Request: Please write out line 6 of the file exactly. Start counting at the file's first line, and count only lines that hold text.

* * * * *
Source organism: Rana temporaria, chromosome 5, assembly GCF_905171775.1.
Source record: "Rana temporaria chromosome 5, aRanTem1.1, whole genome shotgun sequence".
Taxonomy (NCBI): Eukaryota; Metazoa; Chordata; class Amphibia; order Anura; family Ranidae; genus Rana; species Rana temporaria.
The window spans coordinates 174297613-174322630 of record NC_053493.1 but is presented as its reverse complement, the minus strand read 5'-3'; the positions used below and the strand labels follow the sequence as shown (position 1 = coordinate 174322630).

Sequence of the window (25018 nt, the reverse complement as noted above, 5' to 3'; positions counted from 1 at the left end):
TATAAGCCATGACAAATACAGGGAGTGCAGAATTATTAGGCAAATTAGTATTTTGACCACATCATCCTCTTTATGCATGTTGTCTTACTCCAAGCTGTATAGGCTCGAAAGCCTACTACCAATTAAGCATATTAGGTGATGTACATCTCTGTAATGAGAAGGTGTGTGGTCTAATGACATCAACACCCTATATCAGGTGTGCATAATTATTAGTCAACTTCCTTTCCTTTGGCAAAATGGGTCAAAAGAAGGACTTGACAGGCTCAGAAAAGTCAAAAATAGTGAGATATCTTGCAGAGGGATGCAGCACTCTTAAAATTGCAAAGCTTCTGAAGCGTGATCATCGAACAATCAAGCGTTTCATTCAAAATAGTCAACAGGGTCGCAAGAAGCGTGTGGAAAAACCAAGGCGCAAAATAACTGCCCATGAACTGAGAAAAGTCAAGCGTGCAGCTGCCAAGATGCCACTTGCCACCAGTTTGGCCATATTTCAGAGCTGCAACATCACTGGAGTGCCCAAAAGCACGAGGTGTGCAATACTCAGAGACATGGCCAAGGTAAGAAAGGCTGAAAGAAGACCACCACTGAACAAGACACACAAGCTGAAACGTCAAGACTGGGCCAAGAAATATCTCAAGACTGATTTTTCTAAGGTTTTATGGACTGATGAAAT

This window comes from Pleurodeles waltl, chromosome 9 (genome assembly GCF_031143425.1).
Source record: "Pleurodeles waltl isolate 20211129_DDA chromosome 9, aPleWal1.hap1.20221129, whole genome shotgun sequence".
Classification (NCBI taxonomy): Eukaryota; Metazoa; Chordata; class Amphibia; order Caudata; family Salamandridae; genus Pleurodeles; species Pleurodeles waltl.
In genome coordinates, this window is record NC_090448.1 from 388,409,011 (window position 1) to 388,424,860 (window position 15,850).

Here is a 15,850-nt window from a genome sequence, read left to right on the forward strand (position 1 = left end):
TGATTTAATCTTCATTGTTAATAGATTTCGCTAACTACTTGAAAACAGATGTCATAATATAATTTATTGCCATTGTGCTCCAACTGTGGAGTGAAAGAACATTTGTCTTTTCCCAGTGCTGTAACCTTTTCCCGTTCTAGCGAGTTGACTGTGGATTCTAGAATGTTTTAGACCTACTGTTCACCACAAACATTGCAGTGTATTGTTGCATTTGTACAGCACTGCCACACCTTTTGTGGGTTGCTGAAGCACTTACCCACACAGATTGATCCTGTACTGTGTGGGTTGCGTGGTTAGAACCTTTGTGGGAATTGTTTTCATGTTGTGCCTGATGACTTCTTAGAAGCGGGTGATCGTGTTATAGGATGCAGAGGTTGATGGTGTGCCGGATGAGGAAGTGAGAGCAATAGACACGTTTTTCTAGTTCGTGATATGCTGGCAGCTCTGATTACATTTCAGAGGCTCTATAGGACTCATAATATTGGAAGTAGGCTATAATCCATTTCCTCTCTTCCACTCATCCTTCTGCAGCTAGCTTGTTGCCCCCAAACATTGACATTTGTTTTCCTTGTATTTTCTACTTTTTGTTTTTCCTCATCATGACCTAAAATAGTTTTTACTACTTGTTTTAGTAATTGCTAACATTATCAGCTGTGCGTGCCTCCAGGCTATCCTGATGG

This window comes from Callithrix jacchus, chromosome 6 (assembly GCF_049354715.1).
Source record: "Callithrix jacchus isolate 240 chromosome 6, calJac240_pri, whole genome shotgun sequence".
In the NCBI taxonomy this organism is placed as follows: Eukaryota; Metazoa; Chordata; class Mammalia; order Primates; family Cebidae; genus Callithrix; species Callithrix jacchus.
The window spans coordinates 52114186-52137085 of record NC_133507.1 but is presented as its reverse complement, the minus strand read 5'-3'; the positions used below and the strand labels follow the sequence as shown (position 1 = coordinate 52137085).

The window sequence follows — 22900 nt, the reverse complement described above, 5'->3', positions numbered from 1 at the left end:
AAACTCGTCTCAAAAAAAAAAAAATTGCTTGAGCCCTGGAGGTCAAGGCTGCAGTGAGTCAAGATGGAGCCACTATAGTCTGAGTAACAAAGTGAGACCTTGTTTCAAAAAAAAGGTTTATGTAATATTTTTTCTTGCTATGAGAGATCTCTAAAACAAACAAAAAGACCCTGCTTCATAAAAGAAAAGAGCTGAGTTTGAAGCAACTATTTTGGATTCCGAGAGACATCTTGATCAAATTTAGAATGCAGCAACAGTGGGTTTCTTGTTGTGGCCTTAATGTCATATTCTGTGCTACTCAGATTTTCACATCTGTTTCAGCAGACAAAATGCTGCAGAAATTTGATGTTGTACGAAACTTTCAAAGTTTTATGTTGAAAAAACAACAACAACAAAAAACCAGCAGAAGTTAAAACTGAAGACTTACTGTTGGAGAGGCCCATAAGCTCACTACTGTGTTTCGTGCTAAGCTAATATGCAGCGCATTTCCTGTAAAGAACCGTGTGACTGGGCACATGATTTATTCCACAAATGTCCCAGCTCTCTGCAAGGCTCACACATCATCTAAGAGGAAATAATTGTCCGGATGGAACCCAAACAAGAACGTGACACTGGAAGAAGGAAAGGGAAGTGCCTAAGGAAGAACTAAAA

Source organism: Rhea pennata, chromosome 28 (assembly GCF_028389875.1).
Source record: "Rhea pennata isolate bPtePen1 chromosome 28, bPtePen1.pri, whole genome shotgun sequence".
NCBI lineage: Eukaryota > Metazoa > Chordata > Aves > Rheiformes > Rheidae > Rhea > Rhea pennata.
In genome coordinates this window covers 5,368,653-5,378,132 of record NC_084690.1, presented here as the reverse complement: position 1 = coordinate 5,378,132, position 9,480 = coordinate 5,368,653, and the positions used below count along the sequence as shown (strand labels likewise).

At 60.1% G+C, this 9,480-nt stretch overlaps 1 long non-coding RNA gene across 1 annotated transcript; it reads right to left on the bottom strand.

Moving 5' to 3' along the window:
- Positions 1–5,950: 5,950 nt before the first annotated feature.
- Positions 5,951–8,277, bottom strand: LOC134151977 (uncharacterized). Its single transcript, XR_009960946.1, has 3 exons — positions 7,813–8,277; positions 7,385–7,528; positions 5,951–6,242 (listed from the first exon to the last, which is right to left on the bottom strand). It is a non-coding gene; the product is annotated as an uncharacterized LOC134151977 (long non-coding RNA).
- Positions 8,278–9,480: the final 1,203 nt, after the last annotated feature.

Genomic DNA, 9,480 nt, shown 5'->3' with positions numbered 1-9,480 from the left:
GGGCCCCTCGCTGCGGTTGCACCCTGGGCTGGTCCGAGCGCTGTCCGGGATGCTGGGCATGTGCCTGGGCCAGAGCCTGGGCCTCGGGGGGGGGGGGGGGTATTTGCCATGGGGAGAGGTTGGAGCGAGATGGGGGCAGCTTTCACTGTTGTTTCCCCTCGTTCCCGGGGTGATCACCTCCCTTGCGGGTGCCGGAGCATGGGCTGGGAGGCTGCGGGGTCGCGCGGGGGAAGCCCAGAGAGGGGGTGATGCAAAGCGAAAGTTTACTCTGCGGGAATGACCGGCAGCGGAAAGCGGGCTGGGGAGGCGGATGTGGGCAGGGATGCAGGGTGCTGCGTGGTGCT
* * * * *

TATAAGCCATGACAAATACAGGGAGTGCAGAATTATTAGGCAAATTAGTATTTTGACCACATCATCCTCTTTATGCATGTTGTCTTACTCCAAGCTGTATAGGCTCGAAAGCCTACTACCAATTAAGCATATTAGGTGATGTACATCTCTGTAATGAGAAGGTGTGTGGTCTAATGACATCAACACCCTATATCAGGTGTGCATAATTATTAGTCAACTTCCTTTCCTTTGGCAAAATGGGTCAAAAGAAGGACTTGACAGGCTCAGAAAAGTCAAAAATAGTGAGATATCTTGCAGAGGGATGCAGCACTCTTAAAATTGCAAAGCTTCTGAAGCGTGATCATCGAACAATCAAGCGTTTCATTCAAAATAGTCAACAGGGTCGCAAGAAGCGTGTGGAAAAACCAAGGCGCAAAATAACTGCCCATGAACTGAGAAAAGTCAAGCGTGCAGCTGCCAAGATGCCACTTGCCACCAGTTTGGCCATATTTCAGAGCTGCAACATCACTGGAGTGCCCAAAAGCACGAGGTGTGCAATACTCAGAGACATGGCCAAGGTAAGAAAGGCTGAAAGAAGACCACCACTGAACAAGACACACAAGCTGAAACGTCAAGACTGGGCCAAGAAATATCTCAAGACTGATTTTTCTAAGGTTTTATGGACTGATGAAAT